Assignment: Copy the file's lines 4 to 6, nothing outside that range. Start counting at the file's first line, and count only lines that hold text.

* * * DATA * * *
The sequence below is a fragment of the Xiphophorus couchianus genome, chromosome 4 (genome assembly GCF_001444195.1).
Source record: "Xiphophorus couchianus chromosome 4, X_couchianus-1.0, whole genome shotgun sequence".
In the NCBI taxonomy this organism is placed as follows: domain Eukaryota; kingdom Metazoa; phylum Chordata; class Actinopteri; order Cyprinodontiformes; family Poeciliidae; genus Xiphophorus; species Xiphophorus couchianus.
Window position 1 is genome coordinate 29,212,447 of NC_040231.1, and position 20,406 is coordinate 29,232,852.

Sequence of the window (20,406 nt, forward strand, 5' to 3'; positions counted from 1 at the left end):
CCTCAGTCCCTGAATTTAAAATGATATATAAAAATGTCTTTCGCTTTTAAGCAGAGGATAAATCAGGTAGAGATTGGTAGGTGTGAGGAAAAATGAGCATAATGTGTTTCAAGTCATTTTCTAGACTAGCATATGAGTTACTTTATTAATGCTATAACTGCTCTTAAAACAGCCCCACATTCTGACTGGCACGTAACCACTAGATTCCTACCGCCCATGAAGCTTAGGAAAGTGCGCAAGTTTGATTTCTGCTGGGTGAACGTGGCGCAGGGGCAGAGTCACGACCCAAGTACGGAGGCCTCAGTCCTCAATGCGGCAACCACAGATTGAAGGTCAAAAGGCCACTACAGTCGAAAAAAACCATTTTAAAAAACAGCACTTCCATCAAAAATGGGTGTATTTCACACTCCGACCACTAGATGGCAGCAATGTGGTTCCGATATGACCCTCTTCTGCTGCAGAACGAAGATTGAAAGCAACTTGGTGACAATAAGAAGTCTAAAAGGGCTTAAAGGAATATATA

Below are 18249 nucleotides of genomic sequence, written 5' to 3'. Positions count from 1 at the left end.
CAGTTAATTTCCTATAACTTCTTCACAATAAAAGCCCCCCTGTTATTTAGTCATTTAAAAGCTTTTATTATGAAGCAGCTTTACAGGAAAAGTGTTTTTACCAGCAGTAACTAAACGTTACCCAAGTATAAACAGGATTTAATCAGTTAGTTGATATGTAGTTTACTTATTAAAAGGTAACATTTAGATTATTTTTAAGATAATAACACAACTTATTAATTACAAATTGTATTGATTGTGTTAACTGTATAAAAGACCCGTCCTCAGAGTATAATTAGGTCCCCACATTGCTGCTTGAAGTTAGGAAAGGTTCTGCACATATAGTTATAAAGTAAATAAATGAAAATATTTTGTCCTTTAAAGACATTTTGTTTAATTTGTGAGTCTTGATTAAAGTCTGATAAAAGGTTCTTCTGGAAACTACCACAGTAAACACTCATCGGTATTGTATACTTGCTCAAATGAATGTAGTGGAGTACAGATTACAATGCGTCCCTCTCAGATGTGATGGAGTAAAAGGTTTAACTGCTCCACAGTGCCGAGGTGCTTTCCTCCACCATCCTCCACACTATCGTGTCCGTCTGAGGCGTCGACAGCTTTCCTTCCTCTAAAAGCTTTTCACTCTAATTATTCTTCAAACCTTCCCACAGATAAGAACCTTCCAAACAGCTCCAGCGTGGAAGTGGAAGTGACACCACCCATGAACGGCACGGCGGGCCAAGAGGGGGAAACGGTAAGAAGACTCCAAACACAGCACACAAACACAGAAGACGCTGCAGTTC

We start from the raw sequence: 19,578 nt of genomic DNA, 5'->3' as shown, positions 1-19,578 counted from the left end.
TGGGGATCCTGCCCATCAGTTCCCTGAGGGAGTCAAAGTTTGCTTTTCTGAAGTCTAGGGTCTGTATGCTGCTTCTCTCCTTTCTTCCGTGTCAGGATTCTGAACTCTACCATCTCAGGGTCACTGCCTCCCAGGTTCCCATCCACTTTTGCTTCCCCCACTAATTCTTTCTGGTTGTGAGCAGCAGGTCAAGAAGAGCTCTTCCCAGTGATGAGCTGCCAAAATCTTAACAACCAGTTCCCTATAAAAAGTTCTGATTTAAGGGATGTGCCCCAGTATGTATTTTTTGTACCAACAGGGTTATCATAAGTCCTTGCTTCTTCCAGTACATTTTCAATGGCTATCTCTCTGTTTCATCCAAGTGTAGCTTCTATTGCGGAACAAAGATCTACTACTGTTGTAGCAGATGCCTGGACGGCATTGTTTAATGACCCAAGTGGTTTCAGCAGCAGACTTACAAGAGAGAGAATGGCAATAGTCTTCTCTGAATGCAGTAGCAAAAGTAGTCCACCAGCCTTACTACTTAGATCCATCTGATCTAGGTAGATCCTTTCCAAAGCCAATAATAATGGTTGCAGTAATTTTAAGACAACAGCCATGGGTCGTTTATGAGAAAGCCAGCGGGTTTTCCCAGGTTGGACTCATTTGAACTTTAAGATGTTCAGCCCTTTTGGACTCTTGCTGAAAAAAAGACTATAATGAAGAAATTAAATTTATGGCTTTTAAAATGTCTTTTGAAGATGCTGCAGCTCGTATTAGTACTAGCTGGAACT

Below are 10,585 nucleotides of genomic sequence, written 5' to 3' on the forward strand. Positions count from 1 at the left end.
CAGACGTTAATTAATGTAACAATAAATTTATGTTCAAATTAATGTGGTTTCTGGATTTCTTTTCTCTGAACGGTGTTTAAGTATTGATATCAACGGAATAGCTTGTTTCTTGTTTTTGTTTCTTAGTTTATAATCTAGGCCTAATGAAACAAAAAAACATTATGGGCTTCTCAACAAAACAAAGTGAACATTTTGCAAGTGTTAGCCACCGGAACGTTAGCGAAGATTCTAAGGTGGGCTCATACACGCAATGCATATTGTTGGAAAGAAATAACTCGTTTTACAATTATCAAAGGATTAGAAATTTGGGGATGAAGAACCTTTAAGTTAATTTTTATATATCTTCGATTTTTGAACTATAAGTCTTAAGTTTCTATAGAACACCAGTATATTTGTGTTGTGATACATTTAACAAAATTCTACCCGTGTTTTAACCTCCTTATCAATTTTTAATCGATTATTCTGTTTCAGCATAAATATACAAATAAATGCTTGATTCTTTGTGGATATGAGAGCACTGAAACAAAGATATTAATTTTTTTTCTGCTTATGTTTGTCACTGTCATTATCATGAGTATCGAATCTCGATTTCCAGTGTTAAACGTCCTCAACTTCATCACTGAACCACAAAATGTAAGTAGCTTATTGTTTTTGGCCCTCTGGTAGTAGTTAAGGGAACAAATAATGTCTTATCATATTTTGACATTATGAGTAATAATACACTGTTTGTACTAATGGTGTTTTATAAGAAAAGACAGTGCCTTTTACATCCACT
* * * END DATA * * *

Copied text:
Window position 1 is genome coordinate 29,212,447 of NC_040231.1, and position 20,406 is coordinate 29,232,852.

Sequence of the window (20,406 nt, forward strand, 5' to 3'; positions counted from 1 at the left end):
CCTCAGTCCCTGAATTTAAAATGATATATAAAAATGTCTTTCGCTTTTAAGCAGAGGATAAATCAGGTAGAGATTGGTAGGTGTGAGGAAAAATGAGCATAATGTGTTTCAAGTCATTTTCTAGACTAGCATATGAGTTACTTTATTAATGCTATAACTGCTCTTAAAACAGCCCCACATTCTGACTGGCACGTAACCACTAGATTCCTACCGCCCATGAAGCTTAGGAAAGTGCGCAAGTTTGATTTCTGCTGGGTGAACGTGGCGCAGGGGCAGAGTCACGACCCAAGTACGGAGGCCTCAGTCCTCAATGCGGCAACCACAGATTGAAGGTCAAAAGGCCACTACAGTCGAAAAAAACCATTTTAAAAAACAGCACTTCCATCAAAAATGGGTGTATTTCACACTCCGACCACTAGATGGCAGCAATGTGGTTCCGATATGACCCTCTTCTGCTGCAGAACGAAGATTGAAAGCAACTTGGTGACAATAAGAAGTCTAAAAGGGCTTAAAGGAATATATA